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About Amanda1973

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  1. 1. Now that you have seen multiple openings to Hitchcock's British films, how does this opening both fit a pattern you have seen previously as well as deviate from other opening scenes? It seems to in that it has different focus points on various people in the film. Kind of gets your curiosity up to see what happens next. 2. Do you agree or disagree with Rothman's assessment that Hitchcock in this film is focused on introducing a more innocent character than in previous opening sequences of his films? I agree so far, the character seems innocent, but then again, when is anything as it seems in a Hitchcock movie? 3. Reflect on the role of yet another public space opening a Hitchcock film--this time a music hall--the prominence of a performer (Mr. Memory), and the reactions of the audience in the film to Mr. Memory's act. How does these on-screen elements play into the Hitchcock touch as described by Gene Phillips? I would think it sets you up for thinking that nothing could happen to someone in a public space-that one is safe. But underneath, there's quite a sinister element.
  2. 1. Based on these opening scene, what do you anticipate is going to be more important in this film--the characters or the plot? (It is fine to make an informed guess about the 2nd question if you haven't seen the film yet) Hmm...the characters I believe. I think their natures are going to be integral to moving the film along. 2. What do you learn about Abbott (Peter Lorre) in his brief scene? How might this introduction affect your view of the character Abbott later in the film? He seems to be a lovely man unless you anger him or disrupt his life in any way. 3. We saw two opening scenes from Hitchcock's silent films in the Daily Doses last week (The Pleasure Garden and The Lodger). How is this opening both similar and different from those two films' opening scenes. A seemingly innocent set of scenes, with an underlying tension that gives the viewer the sense that something terribly sinister is going to happen..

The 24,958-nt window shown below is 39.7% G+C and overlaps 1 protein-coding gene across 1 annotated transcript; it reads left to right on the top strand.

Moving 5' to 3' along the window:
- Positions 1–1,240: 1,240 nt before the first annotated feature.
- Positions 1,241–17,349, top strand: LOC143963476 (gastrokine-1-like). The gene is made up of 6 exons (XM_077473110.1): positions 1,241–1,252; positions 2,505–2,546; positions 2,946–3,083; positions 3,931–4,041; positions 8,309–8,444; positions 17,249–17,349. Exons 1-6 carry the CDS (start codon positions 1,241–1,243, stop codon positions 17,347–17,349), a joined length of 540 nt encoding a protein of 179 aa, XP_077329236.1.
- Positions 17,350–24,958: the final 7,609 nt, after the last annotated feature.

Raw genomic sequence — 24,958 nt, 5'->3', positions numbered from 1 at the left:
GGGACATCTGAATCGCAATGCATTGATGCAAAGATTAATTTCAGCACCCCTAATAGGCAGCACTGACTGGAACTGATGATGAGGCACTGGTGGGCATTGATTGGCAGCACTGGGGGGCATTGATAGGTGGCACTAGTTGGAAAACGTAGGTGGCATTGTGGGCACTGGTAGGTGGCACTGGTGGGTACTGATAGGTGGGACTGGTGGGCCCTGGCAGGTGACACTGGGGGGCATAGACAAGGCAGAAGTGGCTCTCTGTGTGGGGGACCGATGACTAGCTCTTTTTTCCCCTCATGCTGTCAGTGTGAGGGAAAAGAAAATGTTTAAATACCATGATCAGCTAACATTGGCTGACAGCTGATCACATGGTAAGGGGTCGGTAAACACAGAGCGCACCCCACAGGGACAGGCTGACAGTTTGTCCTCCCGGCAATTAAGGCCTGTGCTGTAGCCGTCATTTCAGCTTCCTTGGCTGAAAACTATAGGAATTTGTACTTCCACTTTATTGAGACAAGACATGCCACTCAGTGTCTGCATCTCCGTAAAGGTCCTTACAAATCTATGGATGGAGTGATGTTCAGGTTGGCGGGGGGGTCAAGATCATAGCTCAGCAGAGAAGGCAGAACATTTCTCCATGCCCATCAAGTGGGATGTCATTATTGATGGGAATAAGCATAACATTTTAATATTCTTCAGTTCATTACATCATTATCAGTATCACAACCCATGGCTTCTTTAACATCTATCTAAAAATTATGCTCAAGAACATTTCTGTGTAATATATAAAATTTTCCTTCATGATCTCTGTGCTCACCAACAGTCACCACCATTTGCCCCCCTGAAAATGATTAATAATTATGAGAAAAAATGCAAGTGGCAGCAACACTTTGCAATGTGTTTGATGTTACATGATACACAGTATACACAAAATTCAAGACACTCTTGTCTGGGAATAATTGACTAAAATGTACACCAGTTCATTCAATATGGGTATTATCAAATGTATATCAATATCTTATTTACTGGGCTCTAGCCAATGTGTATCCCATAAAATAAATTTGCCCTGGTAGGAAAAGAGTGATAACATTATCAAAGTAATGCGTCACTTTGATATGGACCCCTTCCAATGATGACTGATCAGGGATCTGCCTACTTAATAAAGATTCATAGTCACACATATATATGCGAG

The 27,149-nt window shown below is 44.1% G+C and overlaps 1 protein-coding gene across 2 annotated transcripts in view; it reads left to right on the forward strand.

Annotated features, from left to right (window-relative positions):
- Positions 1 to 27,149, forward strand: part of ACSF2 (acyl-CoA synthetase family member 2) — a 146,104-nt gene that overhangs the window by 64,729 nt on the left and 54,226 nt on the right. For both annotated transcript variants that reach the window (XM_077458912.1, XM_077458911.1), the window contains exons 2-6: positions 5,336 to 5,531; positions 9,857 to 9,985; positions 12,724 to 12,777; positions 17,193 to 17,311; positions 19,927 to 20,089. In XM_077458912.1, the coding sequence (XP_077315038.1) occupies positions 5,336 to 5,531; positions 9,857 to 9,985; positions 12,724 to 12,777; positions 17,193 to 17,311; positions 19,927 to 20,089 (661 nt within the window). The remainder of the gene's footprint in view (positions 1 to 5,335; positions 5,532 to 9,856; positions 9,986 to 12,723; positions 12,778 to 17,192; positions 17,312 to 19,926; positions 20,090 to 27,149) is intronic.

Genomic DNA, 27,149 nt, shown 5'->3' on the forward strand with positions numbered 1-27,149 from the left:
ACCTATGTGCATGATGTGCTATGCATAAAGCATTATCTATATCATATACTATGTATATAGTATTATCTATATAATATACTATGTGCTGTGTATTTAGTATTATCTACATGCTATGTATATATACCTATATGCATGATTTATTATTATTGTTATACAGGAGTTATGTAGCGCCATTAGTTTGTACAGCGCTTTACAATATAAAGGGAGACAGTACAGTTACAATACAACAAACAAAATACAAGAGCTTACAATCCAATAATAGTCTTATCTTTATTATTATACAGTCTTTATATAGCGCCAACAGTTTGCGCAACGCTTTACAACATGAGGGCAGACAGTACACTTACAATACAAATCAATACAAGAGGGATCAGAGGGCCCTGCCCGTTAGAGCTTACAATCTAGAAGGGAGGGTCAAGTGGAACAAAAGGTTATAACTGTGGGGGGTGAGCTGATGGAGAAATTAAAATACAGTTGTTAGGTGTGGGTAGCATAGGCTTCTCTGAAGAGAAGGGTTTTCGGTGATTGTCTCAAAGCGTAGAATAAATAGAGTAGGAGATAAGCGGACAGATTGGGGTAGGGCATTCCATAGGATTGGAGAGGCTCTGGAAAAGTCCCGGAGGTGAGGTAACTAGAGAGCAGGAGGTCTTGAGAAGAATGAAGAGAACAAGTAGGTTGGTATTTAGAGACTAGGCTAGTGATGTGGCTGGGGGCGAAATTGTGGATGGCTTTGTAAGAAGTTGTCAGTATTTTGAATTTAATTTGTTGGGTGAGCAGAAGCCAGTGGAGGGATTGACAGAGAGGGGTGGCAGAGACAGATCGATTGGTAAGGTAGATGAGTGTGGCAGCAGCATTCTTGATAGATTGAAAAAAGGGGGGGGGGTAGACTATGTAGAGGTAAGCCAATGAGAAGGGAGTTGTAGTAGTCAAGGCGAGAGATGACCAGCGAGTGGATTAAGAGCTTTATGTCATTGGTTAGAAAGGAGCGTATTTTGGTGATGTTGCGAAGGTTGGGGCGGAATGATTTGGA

3. 1. In this sequence, describe how Hitchcock uses sound design to put you into the subjective "mind of Alice"? Be specific. That nosy woman just wouldn't shut up, and I think that by emphasizing the tone of her voice and then just the word "knife" in the conversation (and the bear inaudibility of the rest ) it played up Alice's nervousness. 2. Describe the different ways that the sound design of this scene operates in counterpoint to the visual track. For example, how does Hitchcock set up the shot where the knife flies out of Alice's hand so that it registers a shock in his audience? Pay attention to both what is happening visually and aurally. Be specific. You have low conversation and the only part audible is "knife" which gradually gets louder, playing up the fact Alice gets more and more nervous the more the woman talks, until the loudest "knife" where Alice hits the edge of her nervousness and jumps, flinging the knife out of her hand, perhaps foreshadowing her involvement with the murder? 3. Why do you think this particular use of subjective sound is not used frequently in cinema? It grates on your nerves after a few minutes.
  4. 1. In your own words, please describe the effect of watching the POV dolly shots / POV tracking shots in this scene? Very menacing. You can sense the fear in the room. #Hitchcock50 2. Why do you think Hitchcock uses the technique of a POV tracking shot? What does it add to his visual storytelling? It heightens the suspense and adds to the visual cues from the actors. #Hitchcock50 3. What connections (visual techniques, images, motifs, themes) do you notice between films that came before this (The Pleasure Garden, The Lodger) and a film that came after it (The Ring)? Please cite specific examples. I've noticed that you can tell when emotion is meant to be amplified in the scene, like when the girl gets her purse picked in TPG, or the guy is mad about his wife's conduct in TR
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